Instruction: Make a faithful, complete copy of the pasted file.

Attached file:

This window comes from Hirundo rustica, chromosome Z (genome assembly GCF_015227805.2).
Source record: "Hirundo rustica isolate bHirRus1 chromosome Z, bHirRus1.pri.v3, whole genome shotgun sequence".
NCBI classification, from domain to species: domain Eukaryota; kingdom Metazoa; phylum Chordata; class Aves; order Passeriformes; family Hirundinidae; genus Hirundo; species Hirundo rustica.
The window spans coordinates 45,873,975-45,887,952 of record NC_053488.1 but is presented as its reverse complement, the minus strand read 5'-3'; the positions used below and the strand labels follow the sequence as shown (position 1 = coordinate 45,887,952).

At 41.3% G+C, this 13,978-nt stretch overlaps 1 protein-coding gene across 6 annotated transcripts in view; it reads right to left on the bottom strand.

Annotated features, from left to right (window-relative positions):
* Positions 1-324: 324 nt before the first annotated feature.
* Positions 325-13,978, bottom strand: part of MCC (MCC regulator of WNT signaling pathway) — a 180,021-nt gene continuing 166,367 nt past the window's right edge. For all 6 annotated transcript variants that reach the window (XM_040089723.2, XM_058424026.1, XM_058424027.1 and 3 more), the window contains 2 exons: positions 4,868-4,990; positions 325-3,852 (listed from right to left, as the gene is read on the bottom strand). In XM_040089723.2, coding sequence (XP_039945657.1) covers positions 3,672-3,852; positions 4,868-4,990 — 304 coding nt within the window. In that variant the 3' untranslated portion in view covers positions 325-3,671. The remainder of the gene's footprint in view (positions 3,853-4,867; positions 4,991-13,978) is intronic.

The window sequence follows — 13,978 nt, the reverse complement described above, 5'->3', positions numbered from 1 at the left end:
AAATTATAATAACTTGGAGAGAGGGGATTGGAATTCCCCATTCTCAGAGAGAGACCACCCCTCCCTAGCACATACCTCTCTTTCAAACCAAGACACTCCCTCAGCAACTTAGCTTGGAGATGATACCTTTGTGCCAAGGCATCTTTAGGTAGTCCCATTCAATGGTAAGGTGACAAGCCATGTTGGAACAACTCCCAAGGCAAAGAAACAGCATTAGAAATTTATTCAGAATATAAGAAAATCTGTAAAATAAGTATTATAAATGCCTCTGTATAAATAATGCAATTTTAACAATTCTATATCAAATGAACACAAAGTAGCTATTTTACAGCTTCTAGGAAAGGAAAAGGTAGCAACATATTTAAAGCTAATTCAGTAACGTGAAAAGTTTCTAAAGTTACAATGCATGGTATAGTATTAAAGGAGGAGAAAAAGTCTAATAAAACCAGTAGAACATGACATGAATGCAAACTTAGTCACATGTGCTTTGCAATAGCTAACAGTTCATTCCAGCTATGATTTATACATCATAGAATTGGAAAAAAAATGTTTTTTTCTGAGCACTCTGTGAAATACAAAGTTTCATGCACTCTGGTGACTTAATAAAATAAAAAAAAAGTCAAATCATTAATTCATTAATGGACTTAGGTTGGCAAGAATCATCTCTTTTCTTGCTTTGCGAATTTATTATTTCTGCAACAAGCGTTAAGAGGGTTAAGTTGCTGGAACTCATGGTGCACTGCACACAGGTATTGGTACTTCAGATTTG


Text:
This window comes from Hirundo rustica, chromosome Z (genome assembly GCF_015227805.2).
Source record: "Hirundo rustica isolate bHirRus1 chromosome Z, bHirRus1.pri.v3, whole genome shotgun sequence".
NCBI classification, from domain to species: domain Eukaryota; kingdom Metazoa; phylum Chordata; class Aves; order Passeriformes; family Hirundinidae; genus Hirundo; species Hirundo rustica.
The window spans coordinates 45,873,975-45,887,952 of record NC_053488.1 but is presented as its reverse complement, the minus strand read 5'-3'; the positions used below and the strand labels follow the sequence as shown (position 1 = coordinate 45,887,952).

At 41.3% G+C, this 13,978-nt stretch overlaps 1 protein-coding gene across 6 annotated transcripts in view; it reads right to left on the bottom strand.

Annotated features, from left to right (window-relative positions):
* Positions 1-324: 324 nt before the first annotated feature.
* Positions 325-13,978, bottom strand: part of MCC (MCC regulator of WNT signaling pathway) — a 180,021-nt gene continuing 166,367 nt past the window's right edge. For all 6 annotated transcript variants that reach the window (XM_040089723.2, XM_058424026.1, XM_058424027.1 and 3 more), the window contains 2 exons: positions 4,868-4,990; positions 325-3,852 (listed from right to left, as the gene is read on the bottom strand). In XM_040089723.2, coding sequence (XP_039945657.1) covers positions 3,672-3,852; positions 4,868-4,990 — 304 coding nt within the window. In that variant the 3' untranslated portion in view covers positions 325-3,671. The remainder of the gene's footprint in view (positions 3,853-4,867; positions 4,991-13,978) is intronic.

The window sequence follows — 13,978 nt, the reverse complement described above, 5'->3', positions numbered from 1 at the left end:
AAATTATAATAACTTGGAGAGAGGGGATTGGAATTCCCCATTCTCAGAGAGAGACCACCCCTCCCTAGCACATACCTCTCTTTCAAACCAAGACACTCCCTCAGCAACTTAGCTTGGAGATGATACCTTTGTGCCAAGGCATCTTTAGGTAGTCCCATTCAATGGTAAGGTGACAAGCCATGTTGGAACAACTCCCAAGGCAAAGAAACAGCATTAGAAATTTATTCAGAATATAAGAAAATCTGTAAAATAAGTATTATAAATGCCTCTGTATAAATAATGCAATTTTAACAATTCTATATCAAATGAACACAAAGTAGCTATTTTACAGCTTCTAGGAAAGGAAAAGGTAGCAACATATTTAAAGCTAATTCAGTAACGTGAAAAGTTTCTAAAGTTACAATGCATGGTATAGTATTAAAGGAGGAGAAAAAGTCTAATAAAACCAGTAGAACATGACATGAATGCAAACTTAGTCACATGTGCTTTGCAATAGCTAACAGTTCATTCCAGCTATGATTTATACATCATAGAATTGGAAAAAAAATGTTTTTTTCTGAGCACTCTGTGAAATACAAAGTTTCATGCACTCTGGTGACTTAATAAAATAAAAAAAAAGTCAAATCATTAATTCATTAATGGACTTAGGTTGGCAAGAATCATCTCTTTTCTTGCTTTGCGAATTTATTATTTCTGCAACAAGCGTTAAGAGGGTTAAGTTGCTGGAACTCATGGTGCACTGCACACAGGTATTGGTACTTCAGATTTG